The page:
It's day one at Singularity Summit 2010 being held at the Hyatt Regency in foggy San Francisco. Gregory Stock, best-selling author--Redesigning Humans is a transhumanist classic--and biotech entrepreneur, took the stage this morning to offer his take on the coming singularity.
Stock, who days earlier stepped down as CEO of Signum Biosciences, explained that he was going to provide a macro-evolutionary perspective on the controversial idea that we're in the midst of an evolutionary breakthrough where life starts taking control of its own evolution and machines eventually become smarter than their makers.
But not so fast.
"The things that people care most about move at a very slow pace. For instance, where are all the wonder drugs we were promised 10 years ago?" he asked with an accompanying visual of a Times magazine cover dating from back in 2000 for emphasis. "The FDA is one reason. The clinical process takes too long, about 8 years. Another reason is that it is way too hard. Biology is too complex."
On the flip side, the cost of genome sequencing is collapsing. But that means we now have a tsunami of data to make sense of, he said.
The real question on the minds of those who care, paricualry those greying futurists, is whether or not we'll live long enough to see anything singularity-like. Stock, like singularitarian frontman Ray Kurzweil who is also speaking today via teleconference, is wondering (and hoping) if he'll live long enough to make it to the bridge that connects the future.
Stock then plugged the documentary, The Singularity Is Near, and presented the main point of his talk: it's a paradoxical that the mind-bending vision of the singularity is going to lead to a triumph of human values rather than the extinction of what it means to be human. It is contradictory, he said. "The reality is that we don't have a clue to where this is going. We don't have the tools to know its character. We are flesh and blood. Human values are not going to survive in cyberspace."
Stock drilled further into his macro evolutionary perspective, noting that two things are huge. The first is that we've leveraged sand to create silicon. The second, is the child of the first: the genomic revolution. We can now take control of our own evolutionary process. "Technology has slammed us forward and a transformation is underway."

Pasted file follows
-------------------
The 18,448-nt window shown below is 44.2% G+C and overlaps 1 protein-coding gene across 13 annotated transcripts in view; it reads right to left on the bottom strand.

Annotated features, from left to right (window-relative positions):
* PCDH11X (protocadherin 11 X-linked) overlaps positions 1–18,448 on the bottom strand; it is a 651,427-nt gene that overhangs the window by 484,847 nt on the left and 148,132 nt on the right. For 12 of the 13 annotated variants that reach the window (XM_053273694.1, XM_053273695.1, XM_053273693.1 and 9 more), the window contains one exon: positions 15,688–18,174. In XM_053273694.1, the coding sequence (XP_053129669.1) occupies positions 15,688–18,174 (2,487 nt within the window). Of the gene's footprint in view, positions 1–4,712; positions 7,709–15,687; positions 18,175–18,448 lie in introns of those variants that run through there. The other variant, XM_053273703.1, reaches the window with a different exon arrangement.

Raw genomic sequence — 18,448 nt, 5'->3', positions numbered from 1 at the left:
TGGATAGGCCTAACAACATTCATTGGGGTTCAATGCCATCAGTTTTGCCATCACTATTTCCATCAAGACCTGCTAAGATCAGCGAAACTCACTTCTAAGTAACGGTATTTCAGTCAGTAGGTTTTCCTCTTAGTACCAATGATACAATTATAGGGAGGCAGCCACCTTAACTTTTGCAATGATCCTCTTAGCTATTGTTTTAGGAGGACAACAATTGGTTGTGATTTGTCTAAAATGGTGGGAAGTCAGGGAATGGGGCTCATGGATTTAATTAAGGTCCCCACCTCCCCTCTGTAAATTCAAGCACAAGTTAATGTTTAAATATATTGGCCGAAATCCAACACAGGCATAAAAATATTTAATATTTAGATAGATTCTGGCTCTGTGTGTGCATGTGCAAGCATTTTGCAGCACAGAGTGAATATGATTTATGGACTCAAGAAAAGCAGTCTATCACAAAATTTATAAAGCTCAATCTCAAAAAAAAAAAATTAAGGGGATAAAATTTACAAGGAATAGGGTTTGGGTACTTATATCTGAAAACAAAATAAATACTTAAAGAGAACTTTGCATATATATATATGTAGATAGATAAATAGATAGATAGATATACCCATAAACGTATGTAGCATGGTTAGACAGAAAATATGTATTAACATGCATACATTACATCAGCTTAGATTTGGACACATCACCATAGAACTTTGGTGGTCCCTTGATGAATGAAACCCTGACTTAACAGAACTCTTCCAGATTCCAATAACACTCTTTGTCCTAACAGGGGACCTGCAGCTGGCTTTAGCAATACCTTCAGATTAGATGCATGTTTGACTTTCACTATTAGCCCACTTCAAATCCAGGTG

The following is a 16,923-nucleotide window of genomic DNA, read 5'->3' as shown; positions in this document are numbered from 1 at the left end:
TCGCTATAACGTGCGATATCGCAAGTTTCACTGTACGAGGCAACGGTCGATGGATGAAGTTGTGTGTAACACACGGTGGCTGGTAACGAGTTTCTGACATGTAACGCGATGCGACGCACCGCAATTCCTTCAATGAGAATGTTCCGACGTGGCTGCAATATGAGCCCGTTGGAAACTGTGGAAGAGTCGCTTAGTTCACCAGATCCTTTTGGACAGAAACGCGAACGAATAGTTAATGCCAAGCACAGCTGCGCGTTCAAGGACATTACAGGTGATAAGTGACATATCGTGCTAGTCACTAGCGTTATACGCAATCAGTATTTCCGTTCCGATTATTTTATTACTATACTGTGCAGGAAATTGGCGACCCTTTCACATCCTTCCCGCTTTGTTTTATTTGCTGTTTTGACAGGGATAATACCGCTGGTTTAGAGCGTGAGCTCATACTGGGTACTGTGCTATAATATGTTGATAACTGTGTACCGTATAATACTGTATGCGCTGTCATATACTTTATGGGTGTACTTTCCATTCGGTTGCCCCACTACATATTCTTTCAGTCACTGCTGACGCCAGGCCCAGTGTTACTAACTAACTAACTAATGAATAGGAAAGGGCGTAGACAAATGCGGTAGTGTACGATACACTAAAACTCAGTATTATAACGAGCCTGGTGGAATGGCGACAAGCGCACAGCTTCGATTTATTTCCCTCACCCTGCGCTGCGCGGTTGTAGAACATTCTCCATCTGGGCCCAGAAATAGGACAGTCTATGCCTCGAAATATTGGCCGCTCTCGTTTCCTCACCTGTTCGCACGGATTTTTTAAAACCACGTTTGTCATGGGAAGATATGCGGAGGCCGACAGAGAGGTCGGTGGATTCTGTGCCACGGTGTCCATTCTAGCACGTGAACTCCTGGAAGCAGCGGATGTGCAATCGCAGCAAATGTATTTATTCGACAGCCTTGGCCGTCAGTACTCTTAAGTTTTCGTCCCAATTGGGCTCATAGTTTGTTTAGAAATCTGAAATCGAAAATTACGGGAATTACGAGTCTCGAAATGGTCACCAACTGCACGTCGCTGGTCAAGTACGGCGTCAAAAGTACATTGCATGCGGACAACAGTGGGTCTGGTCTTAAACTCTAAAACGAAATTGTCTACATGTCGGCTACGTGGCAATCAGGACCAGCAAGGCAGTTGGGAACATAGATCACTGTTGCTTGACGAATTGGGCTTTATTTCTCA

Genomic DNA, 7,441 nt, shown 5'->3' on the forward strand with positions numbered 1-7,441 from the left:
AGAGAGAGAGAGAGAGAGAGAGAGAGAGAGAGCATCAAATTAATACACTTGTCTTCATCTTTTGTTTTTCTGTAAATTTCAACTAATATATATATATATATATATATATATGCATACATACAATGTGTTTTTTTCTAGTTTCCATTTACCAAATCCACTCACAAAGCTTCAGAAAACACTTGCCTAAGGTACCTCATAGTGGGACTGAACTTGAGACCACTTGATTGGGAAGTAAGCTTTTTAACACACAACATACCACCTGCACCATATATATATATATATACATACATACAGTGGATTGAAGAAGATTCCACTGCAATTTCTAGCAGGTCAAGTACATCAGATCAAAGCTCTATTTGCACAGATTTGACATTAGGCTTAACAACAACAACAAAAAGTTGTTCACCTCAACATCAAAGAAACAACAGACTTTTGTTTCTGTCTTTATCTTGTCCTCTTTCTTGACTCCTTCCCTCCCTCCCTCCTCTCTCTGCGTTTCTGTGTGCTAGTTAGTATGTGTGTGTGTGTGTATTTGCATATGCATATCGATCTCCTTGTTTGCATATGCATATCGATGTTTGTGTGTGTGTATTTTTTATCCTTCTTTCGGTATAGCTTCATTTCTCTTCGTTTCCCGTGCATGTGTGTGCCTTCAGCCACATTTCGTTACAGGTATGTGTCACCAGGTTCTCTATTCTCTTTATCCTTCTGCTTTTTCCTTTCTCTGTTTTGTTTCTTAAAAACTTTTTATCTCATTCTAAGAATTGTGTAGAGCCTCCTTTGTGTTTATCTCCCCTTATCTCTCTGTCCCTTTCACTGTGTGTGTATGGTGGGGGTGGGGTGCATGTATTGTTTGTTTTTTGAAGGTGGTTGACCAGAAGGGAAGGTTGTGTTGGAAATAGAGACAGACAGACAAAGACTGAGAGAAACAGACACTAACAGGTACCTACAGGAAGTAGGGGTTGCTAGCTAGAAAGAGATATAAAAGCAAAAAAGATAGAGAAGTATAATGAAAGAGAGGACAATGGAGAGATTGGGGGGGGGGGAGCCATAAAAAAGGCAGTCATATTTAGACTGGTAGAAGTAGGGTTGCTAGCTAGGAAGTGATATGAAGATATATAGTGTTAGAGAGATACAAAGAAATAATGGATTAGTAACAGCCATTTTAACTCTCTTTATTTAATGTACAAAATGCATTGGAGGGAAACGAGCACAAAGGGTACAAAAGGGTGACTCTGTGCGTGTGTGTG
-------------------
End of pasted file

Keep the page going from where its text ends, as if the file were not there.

By adding carbon to silicon, now evolution itself is evolving. That means evolutionary processes that are less ideal are completely displaced. "You can compete in a virtual realm now. The traditional method is being displaced."
The next evolutionary stop for humanity is a planetary superorganism, and it's not a new idea, said Stock. He showed images of 8-foot mounds created by "termite super organisms." If you look at humans through this perspective, we too have processes for orchestrating internal behaviors, and exhibit robustness, brutal internal competition, and need for a "membrane", meaning, by way of example, you can travel from your home to a foreign country and always be under a cover.
The reason for this transition is that we progressed from simple biology plus simple non biology to complex biology plus complex non biology. According to the biophysicist, it's important to note the nature of this transition to understand, at least slightly, where it may lead:
- When new materials arrive they don't replace but they supplement
- You get new levels of complexity that subsume old ones
- You get homeostatic localized environments
- Component parts get completely refashioned (mitochondria, which have a bacterial ancestry, doesn't exist alone)
Back to the big question. Where will humans remain? According to Scott, the singularity is underway, but no one really knows what it means. "We give ourselves a lot more credit that we should. We don't know the future. It is going to get really weird, really quickly."
As for when the transition will be complete? Does it really matter? It coud be 20 or 40 years but that doesn't mean anything on the scale of evolution, said Stock.
And what does it mean for humans? How would human ethics and values be like in a cyber-realm populated by AIs and brain emulations? Stock described the world as highly competitive, with "cheap copies disappearing through the skylight," a reference to an image presented from Michael Anissimov.
"What would such things have in common with biological creatures?" he asked.
Unforuntately, it's impossible to answer this question and define what's coming. "It's like cells determining the nature of multicellular life," he said.